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Police pose as panhandlers to catch drivers not wearing seat belts

Undercover officers holding cardboard signs look for unsafe drivers

Police officers in California conducted a similar sting in 2015.
Police officers in California conducted a similar sting in 2015.

SOUTHFIELD, Michigan – When you think of police going undercover, traffic cops aren't the first officers that come to mind. But this week in a suburb outside Detroit, Michigan state troopers are posing as panhandlers to catch unsafe drivers in the act.

The troopers were primarily looking for people who weren't wearing their seat belts. But the troopers were ready to enforce other public safety laws, such as running red lights and texting while driving, the local news radio station WWJ reported Tuesday.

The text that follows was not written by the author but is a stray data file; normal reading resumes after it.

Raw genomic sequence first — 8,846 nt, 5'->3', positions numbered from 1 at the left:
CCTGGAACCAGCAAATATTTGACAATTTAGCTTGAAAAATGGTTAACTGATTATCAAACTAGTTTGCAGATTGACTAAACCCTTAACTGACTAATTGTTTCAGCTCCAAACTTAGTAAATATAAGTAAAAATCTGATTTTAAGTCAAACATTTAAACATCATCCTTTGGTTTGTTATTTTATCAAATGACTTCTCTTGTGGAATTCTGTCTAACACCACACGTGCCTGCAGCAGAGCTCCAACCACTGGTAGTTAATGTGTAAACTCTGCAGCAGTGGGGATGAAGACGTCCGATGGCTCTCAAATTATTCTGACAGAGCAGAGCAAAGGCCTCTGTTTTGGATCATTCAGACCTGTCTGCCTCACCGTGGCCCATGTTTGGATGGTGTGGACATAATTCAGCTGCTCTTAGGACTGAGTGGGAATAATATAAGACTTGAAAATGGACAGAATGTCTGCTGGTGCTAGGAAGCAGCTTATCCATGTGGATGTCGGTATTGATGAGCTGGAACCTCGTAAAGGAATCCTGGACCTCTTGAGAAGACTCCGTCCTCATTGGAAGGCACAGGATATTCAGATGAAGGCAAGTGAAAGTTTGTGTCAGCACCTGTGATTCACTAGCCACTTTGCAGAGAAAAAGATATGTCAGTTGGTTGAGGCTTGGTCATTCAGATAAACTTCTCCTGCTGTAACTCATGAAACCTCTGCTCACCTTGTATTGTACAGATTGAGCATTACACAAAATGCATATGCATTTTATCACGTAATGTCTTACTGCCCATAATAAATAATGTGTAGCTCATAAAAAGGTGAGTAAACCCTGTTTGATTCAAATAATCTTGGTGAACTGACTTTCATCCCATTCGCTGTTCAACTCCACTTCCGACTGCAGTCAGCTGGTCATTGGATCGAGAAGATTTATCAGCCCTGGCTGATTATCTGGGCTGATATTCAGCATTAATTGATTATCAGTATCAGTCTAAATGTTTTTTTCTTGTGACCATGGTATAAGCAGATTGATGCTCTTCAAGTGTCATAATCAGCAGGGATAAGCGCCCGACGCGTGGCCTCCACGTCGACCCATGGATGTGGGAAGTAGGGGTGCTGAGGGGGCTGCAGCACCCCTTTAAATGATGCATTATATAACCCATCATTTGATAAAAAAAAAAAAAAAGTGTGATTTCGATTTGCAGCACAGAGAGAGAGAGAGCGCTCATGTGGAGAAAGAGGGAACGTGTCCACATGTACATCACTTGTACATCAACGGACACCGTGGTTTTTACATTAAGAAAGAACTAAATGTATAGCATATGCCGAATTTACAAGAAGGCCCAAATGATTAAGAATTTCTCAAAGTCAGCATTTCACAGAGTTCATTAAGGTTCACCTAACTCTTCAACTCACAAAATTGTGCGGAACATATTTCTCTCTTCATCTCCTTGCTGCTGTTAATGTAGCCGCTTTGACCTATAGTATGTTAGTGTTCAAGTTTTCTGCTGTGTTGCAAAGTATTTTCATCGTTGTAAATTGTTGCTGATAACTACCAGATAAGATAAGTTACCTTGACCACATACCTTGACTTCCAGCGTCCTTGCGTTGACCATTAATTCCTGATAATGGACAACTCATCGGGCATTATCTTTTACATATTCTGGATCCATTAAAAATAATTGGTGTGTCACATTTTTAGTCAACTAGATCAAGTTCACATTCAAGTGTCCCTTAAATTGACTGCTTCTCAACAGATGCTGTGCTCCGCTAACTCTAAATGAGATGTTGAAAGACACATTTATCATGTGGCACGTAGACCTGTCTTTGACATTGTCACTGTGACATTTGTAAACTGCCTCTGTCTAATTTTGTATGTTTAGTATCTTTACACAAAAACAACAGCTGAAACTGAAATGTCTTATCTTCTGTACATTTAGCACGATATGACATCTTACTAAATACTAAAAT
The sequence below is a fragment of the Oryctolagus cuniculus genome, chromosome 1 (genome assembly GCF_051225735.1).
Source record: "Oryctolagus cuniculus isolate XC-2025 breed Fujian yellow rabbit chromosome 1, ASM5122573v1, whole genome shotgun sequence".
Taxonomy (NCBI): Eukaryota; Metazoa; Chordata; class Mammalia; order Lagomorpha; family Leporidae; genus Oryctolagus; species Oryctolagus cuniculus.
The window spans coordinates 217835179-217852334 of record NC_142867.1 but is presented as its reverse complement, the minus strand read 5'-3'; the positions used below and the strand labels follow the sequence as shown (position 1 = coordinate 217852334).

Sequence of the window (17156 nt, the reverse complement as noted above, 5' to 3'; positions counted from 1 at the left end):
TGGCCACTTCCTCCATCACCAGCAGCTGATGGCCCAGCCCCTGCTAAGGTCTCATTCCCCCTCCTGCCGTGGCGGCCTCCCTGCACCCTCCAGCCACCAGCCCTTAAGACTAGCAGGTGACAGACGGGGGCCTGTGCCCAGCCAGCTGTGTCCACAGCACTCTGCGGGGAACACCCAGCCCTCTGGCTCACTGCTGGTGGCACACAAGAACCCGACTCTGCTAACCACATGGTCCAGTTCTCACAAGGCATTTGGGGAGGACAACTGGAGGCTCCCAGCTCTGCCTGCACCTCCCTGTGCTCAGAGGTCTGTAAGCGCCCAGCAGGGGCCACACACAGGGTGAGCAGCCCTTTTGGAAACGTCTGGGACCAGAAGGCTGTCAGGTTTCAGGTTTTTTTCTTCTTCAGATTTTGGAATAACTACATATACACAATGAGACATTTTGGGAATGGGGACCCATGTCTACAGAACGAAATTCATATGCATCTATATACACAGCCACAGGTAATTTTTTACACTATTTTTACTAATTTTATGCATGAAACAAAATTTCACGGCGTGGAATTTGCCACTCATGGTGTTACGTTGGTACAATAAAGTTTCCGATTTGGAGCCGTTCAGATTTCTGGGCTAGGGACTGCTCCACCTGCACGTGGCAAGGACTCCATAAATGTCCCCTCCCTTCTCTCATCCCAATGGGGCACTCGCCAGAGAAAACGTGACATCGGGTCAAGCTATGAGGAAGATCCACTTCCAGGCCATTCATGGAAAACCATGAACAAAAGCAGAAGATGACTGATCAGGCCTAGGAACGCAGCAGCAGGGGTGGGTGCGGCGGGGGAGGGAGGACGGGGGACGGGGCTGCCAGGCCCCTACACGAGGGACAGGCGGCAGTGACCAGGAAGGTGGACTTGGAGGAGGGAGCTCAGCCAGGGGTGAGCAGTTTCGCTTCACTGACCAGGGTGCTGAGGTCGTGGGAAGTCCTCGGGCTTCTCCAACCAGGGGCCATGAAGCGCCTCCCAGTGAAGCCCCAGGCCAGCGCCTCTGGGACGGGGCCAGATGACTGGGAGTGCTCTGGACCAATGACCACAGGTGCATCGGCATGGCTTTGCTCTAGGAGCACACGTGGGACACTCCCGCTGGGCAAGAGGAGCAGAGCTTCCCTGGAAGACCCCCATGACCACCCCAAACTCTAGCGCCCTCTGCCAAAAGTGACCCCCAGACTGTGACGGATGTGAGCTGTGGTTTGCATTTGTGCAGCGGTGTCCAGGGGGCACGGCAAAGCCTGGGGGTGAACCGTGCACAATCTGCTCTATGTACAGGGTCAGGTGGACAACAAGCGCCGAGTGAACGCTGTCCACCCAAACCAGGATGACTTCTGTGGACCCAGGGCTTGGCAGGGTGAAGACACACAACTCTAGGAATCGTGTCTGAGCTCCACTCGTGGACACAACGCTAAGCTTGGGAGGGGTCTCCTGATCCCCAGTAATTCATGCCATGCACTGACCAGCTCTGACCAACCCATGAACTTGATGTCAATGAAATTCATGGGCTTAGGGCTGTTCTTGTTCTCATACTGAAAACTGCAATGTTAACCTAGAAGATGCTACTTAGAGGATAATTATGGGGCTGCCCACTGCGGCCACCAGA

One trooper dressed in shabby clothes and held a cardboard sign while the other, in full uniform, was back from the street, waiting for word of unbuckled riders. The officers did tip off riders -- their cardboard signs read "Buckle up. Save a Life," rather than a plea for money.

Police departments across the country are increasingly turning to the novel tactic, especially as distracted driving has become more common with mobile phones and text messaging.

In 2015, the San Bernardio Police Department told ABC News that its undercover officers were able to issue 50 citations in just three hours. The California officers credited Royal Canadian Mounted Police for the idea.